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World Kidney Day 2023 - Kian's story: "They gave our son the gift of life"

March 09, 2023

On World Kidney Day 2023, we want to celebrate the eight-year-long journey that Kian and his family faced when he was diagnosed with severe kidney defects.

Guest blogger: Kirsty

It was at my 20-week scan in Jersey that we first discovered there was a problem with Kian’s kidneys.

I remember leaving the hospital, thinking so naively, not even really understanding what our kidneys were for, whether we even needed them. Little did I know how much I would end up learning in the future.

We returned to the hospital for another scan later that night, and that’s when it went from bad to worse.

We were told it was unlikely our baby would survive past birth, but we were given hope when they referred us to Southampton Children’s Hospital to see specialists. It was a long way to travel, but not unusual for families living in Jersey who might need different treatments outside of the Channel Islands.

At the end of August 2014, we flew to Southampton. Neither of us had ever been there before, and funnily enough, fast forward to 2023 and we’re rarely away!

Our appointment was at Princess Anne Hospital where they confirmed that Kian had a serious defect in both of his kidneys. They seemed more positive at this appointment, but we did have to come back in a few weeks to see a nephrologist, a doctor who specialises in kidneys.

Credit: uhs.nhs.uk

When we returned, we met Dr Nagra, who would become a vital part of our eight-year journey.

Dr Nagra did an ultrasound of Kian’s kidneys, then sat us down and explained in-depth what was happening. They explained what the kidneys do, and more importantly, what they’re not doing for Kian.

We left the room feeling much better. We had a good understanding of the situation and the treatment options.  

We could give our baby a chance at life.

The rest of my pregnancy was much calmer. I was scanned every two weeks to monitor the amniotic fluid, and there was another scan in Southampton at around 30 weeks. They were all happy with how he was growing and there was enough amniotic fluid which showed his kidneys were working well enough. But at the beginning of December, the fluid reduced, and it was decided that Kian needed to be delivered early at our local hospital.

Shortly after, my partner Shane and I said goodbye to our daughter Mia before heading into the maternity unit excited, yet nervous, to meet our little boy.

Kian was delivered safely that evening.

The following day was busy with lots of tests. Alongside an ultrasound for his kidneys, he needed an echocardiogram for a diagnosed heart murmur, which turned out to be aortic stenosis. The results were sent to Southampton to be reviewed and it was decided that Kian would to be transferred to the Princess Anne Hospital the next morning because of his enlarged kidneys.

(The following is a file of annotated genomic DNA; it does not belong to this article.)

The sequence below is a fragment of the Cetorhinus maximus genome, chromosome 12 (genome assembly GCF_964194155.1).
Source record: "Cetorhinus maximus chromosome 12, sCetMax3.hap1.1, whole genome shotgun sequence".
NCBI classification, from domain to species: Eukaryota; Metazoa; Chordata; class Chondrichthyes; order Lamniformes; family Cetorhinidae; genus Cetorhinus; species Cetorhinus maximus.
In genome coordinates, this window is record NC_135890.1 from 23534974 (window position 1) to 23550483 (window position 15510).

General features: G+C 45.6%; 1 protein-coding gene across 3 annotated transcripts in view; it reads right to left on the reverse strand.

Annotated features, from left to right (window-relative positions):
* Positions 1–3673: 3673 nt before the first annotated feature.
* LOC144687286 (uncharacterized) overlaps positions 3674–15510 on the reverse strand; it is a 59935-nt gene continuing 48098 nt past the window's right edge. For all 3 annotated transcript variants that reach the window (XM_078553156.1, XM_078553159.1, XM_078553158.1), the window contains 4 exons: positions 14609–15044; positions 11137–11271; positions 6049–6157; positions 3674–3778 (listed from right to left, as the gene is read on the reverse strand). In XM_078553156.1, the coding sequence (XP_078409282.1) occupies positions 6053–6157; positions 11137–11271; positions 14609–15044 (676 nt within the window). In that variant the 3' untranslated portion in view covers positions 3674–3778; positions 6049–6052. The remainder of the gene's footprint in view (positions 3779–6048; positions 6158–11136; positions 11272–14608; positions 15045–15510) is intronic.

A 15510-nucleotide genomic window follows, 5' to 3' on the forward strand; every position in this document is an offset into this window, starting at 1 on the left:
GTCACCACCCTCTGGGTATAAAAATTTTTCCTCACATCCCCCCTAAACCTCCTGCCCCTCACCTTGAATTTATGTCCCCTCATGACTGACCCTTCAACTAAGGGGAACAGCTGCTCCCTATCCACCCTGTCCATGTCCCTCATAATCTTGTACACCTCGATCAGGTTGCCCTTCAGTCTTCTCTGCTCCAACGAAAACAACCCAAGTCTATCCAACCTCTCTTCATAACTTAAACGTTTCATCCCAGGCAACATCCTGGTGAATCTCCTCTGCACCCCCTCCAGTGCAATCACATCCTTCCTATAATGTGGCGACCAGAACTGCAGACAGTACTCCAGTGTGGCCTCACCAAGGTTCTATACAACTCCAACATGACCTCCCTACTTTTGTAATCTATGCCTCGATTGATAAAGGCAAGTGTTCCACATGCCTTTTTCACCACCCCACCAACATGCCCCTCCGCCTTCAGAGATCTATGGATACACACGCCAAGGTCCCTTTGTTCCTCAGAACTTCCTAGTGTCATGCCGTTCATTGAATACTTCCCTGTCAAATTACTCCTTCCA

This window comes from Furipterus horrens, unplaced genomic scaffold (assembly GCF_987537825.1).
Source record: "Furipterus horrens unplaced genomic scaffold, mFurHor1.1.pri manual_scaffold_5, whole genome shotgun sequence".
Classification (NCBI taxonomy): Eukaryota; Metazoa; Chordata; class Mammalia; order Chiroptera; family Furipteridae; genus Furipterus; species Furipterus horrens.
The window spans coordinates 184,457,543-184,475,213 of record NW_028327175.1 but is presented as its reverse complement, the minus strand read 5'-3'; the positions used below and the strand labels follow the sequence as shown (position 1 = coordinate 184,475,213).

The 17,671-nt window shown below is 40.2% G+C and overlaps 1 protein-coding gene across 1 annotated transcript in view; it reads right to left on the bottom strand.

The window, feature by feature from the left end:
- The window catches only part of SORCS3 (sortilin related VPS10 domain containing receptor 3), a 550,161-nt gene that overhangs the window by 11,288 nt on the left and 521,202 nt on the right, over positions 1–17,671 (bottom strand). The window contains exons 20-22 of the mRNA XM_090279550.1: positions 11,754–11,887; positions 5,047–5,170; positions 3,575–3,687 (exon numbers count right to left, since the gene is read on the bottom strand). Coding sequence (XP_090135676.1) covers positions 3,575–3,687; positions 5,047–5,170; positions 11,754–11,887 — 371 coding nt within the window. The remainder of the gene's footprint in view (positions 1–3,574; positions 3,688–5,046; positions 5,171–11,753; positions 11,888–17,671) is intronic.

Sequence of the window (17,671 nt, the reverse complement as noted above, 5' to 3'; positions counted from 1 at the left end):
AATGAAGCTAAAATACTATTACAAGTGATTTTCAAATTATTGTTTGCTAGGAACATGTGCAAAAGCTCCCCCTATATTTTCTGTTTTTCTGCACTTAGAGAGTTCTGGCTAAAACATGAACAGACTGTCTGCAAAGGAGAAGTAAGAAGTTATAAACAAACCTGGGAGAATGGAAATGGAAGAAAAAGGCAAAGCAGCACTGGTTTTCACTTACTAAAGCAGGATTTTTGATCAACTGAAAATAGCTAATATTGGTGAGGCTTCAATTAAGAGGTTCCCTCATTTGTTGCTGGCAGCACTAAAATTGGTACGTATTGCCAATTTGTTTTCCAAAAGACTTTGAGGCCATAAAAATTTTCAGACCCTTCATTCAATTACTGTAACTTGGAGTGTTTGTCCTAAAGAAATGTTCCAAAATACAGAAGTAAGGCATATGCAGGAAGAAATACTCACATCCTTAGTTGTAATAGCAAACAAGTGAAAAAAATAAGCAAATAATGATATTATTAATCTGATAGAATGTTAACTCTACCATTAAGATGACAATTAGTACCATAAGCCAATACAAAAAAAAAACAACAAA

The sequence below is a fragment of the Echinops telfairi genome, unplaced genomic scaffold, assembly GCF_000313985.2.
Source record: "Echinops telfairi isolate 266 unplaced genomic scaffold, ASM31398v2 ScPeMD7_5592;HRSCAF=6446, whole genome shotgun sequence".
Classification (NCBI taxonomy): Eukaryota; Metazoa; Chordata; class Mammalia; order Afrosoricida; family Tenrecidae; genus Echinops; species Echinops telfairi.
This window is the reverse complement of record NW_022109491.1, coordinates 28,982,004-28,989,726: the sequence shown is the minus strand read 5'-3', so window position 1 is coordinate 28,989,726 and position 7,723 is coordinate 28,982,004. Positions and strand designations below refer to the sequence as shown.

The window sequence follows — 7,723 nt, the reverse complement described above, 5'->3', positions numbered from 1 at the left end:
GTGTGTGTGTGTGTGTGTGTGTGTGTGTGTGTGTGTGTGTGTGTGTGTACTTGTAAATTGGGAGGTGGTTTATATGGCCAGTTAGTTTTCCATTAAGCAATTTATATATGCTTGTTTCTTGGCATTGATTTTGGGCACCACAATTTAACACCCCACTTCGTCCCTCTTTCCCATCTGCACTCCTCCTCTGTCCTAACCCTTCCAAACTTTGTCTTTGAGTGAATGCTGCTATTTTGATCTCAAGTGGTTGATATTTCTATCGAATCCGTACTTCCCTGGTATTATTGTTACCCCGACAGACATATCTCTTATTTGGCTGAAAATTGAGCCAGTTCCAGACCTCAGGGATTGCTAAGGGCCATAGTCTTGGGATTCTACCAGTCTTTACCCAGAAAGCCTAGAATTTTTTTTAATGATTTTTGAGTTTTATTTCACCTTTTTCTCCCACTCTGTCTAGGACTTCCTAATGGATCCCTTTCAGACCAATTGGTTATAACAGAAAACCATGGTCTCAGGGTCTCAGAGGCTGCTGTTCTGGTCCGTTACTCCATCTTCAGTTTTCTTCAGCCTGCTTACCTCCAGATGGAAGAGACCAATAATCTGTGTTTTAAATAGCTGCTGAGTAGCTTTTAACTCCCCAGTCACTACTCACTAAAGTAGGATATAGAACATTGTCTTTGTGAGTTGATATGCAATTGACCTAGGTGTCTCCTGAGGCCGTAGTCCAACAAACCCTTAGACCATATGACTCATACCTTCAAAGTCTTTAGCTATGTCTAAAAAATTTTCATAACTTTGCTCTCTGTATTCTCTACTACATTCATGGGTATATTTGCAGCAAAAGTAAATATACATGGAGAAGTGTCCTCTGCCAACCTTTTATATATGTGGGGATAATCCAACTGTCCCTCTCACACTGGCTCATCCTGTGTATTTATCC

I will never forget the kindness and empathy we received from all the team.

The next morning was hard. I said goodbye to Mia and Shane as I boarded the air ambulance with Kian. There were so many wires and cables coming out of the incubator.

I was discharged from the hospital so I could fly with Kian, but this meant I was flying hundreds of miles away to England, with no friends or family, and nowhere to stay.

Kian was settled into the ward and the hospital staff told me that we had a room at the nearby Ronald McDonald House. Like lots of other families, I’d never heard of it before!

As I entered the House, I was greeted by a lovely staff member at reception. They showed me around all the communal areas; the kitchen, the playrooms, the living room, and finally to my room where I would be staying for the foreseeable future.

The Southampton House shares a birthday with Kian, so had only just opened! It gave me a safe space, somewhere I could sleep and eat outside of the hospital and, over the next couple of weeks, it gave us space to be together as a family again – a ‘home away from home’. I remember the Housekeeper Sarah was incredibly kind, providing us bedding for a cot bed for Mia to sleep in. My dad stayed with us and still talks about her kindness eight years later!

Kian was transferred back to our local hospital in Jersey just before Christmas Eve and came home on 28 December, just in time for the New Year.

But in January, during a routine follow-up appointment for his aortic stenosis, Kian had another echocardiogram. He was only expected to need keyhole surgery once he was much bigger, but that couldn’t have been more wrong.

This echocardiogram showed his heart function had changed and he needed open heart surgery urgently. I left that appointment completely shocked; how could things change so quickly?

Unfortunately, this would be something we’d get used to over the years!

On 29 January, we left Jersey again for Southampton, but this time on a normal plane with my mum and sister with me for emotional support while Shane stayed at home with Mia.

Once again, we were very lucky to get a room at Ronald McDonald House Southampton.

That night, I stayed on the ward with Kian, but it really helped to know my mum and sister were so close by. They were able to be with me every step of the way which overwise wouldn’t have been possible.

Kian’s surgery went well, but it was a few days before he was stable. He was kept ventilated in the paediatric intensive care unit (PICU). Though he was stable, the operation had put a huge amount of pressure on his kidneys. They stopped working and he needed some dialysis, but thankfully it was only temporary. His kidneys soon began working on their own again and he was moved back to Ocean Ward.

We were soon discharged and heading home to Jersey, but Kian would still need monthly reviews in Southampton. Every time we were at the hospital, we would come over to the Southampton House and say hello to the team we had grown so friendly with. It was so nice to see friendly, familiar faces.